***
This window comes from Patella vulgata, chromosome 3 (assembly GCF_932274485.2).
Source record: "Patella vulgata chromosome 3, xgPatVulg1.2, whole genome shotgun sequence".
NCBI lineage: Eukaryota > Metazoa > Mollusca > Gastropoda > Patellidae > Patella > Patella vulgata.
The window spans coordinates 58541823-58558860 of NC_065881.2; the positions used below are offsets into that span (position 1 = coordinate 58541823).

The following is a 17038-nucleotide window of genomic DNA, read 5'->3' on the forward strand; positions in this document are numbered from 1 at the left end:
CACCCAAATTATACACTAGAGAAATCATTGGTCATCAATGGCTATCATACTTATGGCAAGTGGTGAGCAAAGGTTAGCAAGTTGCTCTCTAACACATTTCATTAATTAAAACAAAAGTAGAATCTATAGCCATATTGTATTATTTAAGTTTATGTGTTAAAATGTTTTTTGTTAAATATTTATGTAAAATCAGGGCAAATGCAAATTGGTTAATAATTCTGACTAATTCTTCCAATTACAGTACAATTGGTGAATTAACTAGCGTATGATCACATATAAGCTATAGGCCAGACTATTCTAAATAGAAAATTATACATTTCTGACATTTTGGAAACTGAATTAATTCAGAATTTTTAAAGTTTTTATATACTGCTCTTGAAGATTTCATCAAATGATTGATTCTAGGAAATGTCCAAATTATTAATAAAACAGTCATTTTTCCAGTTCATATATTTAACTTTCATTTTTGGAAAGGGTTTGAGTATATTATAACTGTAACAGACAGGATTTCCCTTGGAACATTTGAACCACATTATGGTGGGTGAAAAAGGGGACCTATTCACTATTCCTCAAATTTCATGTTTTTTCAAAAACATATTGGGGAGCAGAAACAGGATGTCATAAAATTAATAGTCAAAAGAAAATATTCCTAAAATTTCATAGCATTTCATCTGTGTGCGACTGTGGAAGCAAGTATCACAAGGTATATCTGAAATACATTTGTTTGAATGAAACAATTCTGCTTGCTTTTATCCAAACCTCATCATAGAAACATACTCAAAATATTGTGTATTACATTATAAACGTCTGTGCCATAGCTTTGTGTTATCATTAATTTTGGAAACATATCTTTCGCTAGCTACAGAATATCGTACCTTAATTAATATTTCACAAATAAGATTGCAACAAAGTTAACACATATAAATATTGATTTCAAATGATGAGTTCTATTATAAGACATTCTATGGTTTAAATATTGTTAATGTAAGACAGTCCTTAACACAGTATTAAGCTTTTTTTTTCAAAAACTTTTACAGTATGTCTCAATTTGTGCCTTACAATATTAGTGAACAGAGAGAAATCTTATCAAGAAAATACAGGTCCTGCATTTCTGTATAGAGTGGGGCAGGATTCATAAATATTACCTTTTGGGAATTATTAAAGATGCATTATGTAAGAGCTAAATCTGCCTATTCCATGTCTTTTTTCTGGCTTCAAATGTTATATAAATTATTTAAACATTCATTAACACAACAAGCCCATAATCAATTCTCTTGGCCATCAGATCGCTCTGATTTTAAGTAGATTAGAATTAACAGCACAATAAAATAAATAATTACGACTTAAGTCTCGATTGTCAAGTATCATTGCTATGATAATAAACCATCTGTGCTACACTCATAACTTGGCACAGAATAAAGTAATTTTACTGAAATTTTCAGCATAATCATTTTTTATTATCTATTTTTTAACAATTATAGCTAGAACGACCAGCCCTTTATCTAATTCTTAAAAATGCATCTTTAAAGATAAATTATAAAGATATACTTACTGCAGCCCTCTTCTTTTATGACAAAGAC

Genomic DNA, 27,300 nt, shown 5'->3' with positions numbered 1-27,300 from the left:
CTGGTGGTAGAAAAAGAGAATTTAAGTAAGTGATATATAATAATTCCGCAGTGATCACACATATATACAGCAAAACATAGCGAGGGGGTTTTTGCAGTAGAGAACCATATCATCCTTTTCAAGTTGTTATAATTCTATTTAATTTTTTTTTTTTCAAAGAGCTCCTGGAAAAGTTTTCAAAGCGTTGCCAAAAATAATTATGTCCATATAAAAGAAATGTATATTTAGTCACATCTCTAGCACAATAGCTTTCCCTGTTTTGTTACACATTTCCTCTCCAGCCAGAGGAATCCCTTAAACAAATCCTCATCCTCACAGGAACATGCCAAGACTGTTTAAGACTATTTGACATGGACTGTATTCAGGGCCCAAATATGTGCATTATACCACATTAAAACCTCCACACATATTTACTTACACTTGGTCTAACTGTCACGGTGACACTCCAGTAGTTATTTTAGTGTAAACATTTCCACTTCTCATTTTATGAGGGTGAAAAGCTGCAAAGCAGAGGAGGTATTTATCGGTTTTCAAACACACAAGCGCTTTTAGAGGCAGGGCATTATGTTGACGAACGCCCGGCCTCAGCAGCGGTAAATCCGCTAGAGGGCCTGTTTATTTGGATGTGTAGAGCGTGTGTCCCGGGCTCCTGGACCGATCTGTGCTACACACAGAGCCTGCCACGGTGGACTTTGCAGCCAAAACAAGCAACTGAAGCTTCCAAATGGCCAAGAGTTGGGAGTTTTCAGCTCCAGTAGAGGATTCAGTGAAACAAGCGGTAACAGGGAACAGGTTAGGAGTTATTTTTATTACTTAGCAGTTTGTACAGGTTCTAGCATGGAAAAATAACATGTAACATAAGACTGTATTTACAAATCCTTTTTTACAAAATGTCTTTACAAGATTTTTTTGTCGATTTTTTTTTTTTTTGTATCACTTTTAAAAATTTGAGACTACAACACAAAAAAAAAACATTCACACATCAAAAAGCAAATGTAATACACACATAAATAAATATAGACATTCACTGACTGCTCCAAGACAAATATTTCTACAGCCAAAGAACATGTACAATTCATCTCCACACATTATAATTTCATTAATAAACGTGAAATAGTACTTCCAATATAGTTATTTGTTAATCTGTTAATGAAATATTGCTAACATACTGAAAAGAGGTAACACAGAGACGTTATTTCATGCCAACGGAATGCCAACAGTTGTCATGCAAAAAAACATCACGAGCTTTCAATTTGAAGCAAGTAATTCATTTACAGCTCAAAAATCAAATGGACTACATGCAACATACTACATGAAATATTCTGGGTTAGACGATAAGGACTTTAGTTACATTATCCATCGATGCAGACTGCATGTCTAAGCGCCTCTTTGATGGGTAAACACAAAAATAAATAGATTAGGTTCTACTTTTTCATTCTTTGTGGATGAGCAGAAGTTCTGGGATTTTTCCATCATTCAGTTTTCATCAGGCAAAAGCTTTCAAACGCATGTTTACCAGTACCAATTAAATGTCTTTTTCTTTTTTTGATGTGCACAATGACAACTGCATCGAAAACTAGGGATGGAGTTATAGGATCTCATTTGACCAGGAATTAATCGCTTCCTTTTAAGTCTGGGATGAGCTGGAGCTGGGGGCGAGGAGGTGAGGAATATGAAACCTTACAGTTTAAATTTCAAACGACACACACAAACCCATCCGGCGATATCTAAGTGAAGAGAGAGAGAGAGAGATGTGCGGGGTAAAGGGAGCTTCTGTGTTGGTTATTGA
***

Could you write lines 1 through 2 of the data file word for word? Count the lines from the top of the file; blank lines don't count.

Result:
This window comes from Patella vulgata, chromosome 3 (assembly GCF_932274485.2).
Source record: "Patella vulgata chromosome 3, xgPatVulg1.2, whole genome shotgun sequence".